Senate Republicans are discussing ways to block President Donald Trump from imposing tariffs on Mexican goods out of concerns over their impact on the U.S. economy — and the president said Tuesday the GOP would be “foolish” to do so.

“I don’t think they will do that,” Trump said during a news conference with British Prime Minister Theresa May in London. “I think if they do, it’s foolish.”

The president said “there’s nothing more important than borders” and claimed to have a 94 percent approval rating among Republican voters

“Can you believe that?” Trump asked. “Isn’t that something? I love records.”

The president says he will apply tariffs of 5 percent on all Mexican goods next week and increase the rate to 25 percent in coming months if Mexico does not substantially halt illegal immigration across the U.S.-Mexican border, which is at a decade high this year.

Asked if Mexico, which has recently stepped up border apprehensions and deportations of Central American migrants, was doing enough to stave off tariffs, Trump said Tuesday that “it’s more likely that the tariffs go on” than not.

“Mexico shouldn’t allow millions of people to try and enter our country,” Trump said. “And they could stop it very quickly. And I think they will. And if they won’t, we’re gonna put tariffs on. And every month those tariffs go from 5 percent to 10 percent to 15 percent to 20 and then to 25 percent.”

In the face of the planned tariffs, GOP senators are first checking to see whether Trump has the authority to take the action, two Republican Senate sources familiar with the discussions told NBC News, and then lawmakers will determine what the Senate can do to block the levies, which depend on the president’s declaration of a national emergency at the border in February.

The conversations, which the sources said began last night when the Senate was in session for the first time since Trump announced the tariffs on Twitter last week, was first reported by The Washington Post.

Mexican and U.S. officials are meeting this week in Washington, D.C., to discuss the tariffs and immigration.

A move to block Trump’s tariffs on Mexico, which are set to go into effect June 10, would be one of the most significant rebukes of the president by his own party to date. In March, Congress passed a resolution of disapproval to override Trump’s use of his national emergency declaration to reapportion billions of dollars for his border wall, which Trump vetoed.

Twelve Republicans joined that vote. If enough Republicans supported another resolution of disapproval to end the national emergency because of their frustration with Trump’s planned tariffs, it would undermine both the tariffs and the president’s border wall funding. At least 20 Republicans would be needed to override a presidential veto, assuming all Democrats and the two independents who caucus supported the move.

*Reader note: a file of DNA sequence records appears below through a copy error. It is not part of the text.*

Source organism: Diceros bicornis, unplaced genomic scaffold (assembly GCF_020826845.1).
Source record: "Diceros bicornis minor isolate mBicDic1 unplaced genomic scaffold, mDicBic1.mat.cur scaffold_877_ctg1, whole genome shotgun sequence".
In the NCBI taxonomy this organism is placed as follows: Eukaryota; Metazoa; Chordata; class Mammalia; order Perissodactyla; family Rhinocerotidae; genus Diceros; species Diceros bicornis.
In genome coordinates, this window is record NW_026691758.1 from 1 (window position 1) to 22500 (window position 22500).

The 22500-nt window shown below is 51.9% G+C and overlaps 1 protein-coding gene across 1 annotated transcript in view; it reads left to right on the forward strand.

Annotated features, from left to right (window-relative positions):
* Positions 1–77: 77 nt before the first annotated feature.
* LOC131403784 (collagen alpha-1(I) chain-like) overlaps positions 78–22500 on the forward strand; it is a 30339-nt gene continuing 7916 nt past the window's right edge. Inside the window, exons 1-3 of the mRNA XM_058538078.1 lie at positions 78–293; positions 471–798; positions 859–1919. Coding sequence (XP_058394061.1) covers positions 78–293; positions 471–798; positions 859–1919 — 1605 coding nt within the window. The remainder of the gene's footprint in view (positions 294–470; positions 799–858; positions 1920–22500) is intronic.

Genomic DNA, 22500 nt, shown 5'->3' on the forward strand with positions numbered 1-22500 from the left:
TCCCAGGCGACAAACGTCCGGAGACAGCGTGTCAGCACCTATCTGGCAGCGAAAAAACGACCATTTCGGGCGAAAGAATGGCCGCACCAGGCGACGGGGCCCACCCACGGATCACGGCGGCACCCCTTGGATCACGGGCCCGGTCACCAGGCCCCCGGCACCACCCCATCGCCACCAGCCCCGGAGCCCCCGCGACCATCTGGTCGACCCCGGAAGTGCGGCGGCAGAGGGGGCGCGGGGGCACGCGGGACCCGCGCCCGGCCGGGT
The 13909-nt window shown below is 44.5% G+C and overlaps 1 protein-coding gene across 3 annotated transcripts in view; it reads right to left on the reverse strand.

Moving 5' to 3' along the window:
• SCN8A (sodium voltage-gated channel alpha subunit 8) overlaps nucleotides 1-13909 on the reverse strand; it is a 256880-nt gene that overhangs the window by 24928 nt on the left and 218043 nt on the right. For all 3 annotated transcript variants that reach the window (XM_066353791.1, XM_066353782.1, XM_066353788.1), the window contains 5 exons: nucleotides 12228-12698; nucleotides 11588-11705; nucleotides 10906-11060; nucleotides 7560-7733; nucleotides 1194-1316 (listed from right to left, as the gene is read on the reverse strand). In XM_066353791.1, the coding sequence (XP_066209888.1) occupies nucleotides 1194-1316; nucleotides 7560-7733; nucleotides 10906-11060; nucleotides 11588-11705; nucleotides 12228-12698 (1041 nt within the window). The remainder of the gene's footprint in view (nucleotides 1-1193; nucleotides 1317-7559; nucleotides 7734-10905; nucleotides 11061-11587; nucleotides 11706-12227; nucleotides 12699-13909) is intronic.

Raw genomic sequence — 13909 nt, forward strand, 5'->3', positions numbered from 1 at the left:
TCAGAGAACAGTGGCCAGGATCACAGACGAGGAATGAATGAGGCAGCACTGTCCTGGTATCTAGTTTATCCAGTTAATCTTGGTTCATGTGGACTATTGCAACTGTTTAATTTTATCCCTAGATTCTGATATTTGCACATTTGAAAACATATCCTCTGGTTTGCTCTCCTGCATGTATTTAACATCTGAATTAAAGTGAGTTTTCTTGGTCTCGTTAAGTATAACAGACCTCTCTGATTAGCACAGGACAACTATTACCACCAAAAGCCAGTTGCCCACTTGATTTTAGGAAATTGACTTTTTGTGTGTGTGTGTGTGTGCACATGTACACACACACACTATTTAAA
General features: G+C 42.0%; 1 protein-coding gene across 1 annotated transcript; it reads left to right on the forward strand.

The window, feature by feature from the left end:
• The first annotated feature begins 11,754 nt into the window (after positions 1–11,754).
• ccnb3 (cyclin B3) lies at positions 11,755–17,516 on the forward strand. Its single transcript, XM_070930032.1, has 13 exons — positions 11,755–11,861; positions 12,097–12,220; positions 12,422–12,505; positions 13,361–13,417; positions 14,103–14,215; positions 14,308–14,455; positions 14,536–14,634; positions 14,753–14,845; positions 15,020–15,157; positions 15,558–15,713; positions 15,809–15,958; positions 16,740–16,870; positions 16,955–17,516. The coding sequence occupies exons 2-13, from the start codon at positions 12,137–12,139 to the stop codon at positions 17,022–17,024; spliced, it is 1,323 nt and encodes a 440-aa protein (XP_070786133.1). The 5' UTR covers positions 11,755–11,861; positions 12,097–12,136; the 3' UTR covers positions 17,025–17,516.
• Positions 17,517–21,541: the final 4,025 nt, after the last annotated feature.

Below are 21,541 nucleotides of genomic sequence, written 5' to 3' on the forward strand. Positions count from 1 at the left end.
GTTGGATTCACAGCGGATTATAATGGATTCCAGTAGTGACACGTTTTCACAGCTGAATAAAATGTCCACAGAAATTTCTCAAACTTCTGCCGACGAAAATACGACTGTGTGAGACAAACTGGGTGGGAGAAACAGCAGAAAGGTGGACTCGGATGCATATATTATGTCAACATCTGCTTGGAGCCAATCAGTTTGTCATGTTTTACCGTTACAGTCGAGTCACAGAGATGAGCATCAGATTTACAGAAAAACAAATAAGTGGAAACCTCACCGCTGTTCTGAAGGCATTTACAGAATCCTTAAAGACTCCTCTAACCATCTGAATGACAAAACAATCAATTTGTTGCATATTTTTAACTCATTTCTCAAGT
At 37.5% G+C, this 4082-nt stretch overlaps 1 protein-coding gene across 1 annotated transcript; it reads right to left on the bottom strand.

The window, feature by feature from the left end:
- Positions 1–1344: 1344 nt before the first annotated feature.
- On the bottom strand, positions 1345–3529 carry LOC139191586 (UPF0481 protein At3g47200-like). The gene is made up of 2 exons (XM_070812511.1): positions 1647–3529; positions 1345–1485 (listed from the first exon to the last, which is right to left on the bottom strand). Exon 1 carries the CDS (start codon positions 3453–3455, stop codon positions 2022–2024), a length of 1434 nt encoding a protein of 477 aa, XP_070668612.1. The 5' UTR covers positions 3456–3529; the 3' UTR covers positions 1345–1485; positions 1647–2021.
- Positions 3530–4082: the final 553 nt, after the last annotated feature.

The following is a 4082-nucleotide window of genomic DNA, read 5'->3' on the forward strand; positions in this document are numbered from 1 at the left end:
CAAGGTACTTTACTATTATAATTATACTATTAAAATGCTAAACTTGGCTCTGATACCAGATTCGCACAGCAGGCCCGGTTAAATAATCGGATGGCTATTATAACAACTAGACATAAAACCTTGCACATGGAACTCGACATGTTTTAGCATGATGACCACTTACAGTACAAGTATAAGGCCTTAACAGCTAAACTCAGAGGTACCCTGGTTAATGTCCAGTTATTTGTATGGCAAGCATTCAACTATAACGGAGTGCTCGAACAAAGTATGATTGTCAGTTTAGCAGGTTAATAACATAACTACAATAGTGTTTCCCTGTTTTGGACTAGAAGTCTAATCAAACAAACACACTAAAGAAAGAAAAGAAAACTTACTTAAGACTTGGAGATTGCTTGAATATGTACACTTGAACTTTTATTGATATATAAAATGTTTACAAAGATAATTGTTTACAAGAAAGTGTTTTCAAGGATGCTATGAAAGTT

Republican lawmakers and the business community are concerned that the White House hasn’t fully thought through the possible economic consequences of the proposed tariffs, the sources said. Some lawmakers are also concerned about the White House’s lack of messaging, planning and forethought on the tariffs, they said.

After Trump announced the tariffs, Sen. Pat Toomey, R-Pa., said in a statement that the president “is right to point out the crisis at our southern border. However, a blanket tax increase on everything Americans purchase from Mexico is the wrong remedy.”

“Tariffs are a dangerous and risky economic tool,” Toomey said. “They raise the cost of products for American families, reduce market share abroad for U.S. exporters, and make our economy less competitive globally. History has shown us time and again that nobody wins a trade war: Trade is mutually beneficial, and trade restrictions, like tariffs, are mutually harmful.”

Global equities tumbled after Trump’s unexpected threat last week against the United States’ biggest trade partner, as investors feared his aggressive trade diplomacy could tip the United States and other major economies into recession.

To head off the punitive tariffs, a senior Mexican delegation began high-level talks Monday in Washington, where it was expected to be pushed to do more to hold back Central American migrants.

Trump on Sunday called Mexico an “abuser” of the United States and said he wanted action, not talk. Mexico has signaled it would retaliate to the tariffs, with targets likely to include farm products on Trump supporting states.

Reuters contributed.



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